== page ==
Nicholas Black Elk, Holy man for the Lakota nation, allowed John Neihardt to record his life story: a historical account of the lifestyle and culture of his people. This he also did to preserve his visions and to keep his memory from disappearing. His testimony reveals his unpleasant encounters with the Americans during the Indian Wars. He recounts when they slaughtered the buffalo, took their land, destroyed their culture, and relocated them to reservations. These greedy actions were becoming bloodier as Americans attempted to "conquered the frontier- through such disgraceful actions as lying, stealing, and violence. Black Elk learned growing up that these traits (of a liar, thief, and violent) are the characteristics of a Wasichu (American). He held on to those beliefs before going to the reservation, but after his move, as he made more relationships with Americans, and his understanding of what Americans are became much more complex. .
The greed that Americans had for the land was new and harmful to Black Elk and the Lakotas. His people were used to living off the land, and taking only what they needed from it. For example, when they killed a buffalo, they would use the fur for warmth; hide for clothing, shelter, and shoes; bones for tools; and the meat and organs for food. The Americans, on the other hand, were more destructive to the environment. For example, they would kill the buffalo for the purposes of trade and to starve-out the Indians, not to use the buffalo for their full benefit. While the Lakotas cherished the environment so much, it was hard for them to understand the white man's waste. In fact, the Americans proved to care more about themselves and their own desires than for the people and land they were destroying. Therefore, the Lakotas did not have respect for what the Americans did or said.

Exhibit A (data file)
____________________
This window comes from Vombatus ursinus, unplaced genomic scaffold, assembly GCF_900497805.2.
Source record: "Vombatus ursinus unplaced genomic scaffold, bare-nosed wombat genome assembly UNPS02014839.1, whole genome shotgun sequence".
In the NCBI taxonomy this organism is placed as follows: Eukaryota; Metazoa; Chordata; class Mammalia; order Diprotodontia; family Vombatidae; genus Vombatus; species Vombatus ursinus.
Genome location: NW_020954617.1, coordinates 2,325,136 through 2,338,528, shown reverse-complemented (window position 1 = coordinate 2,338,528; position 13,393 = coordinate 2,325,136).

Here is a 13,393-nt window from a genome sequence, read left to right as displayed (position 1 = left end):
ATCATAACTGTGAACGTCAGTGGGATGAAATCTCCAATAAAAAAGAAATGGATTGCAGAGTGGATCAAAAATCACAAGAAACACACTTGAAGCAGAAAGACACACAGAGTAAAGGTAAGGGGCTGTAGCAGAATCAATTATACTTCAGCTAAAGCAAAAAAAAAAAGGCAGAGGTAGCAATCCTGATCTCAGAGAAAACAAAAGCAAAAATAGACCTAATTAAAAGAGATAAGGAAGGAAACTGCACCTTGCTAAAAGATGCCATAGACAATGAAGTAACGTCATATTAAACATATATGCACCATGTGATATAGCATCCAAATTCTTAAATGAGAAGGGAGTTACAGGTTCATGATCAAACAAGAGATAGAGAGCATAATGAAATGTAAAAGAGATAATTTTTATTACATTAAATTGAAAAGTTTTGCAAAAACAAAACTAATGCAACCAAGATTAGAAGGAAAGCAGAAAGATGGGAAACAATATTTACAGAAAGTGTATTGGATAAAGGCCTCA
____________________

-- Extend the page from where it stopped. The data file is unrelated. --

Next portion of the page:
Furthermore, even though the Indians were the rightful residents of the entire country, the "Americans- came and stole it from them.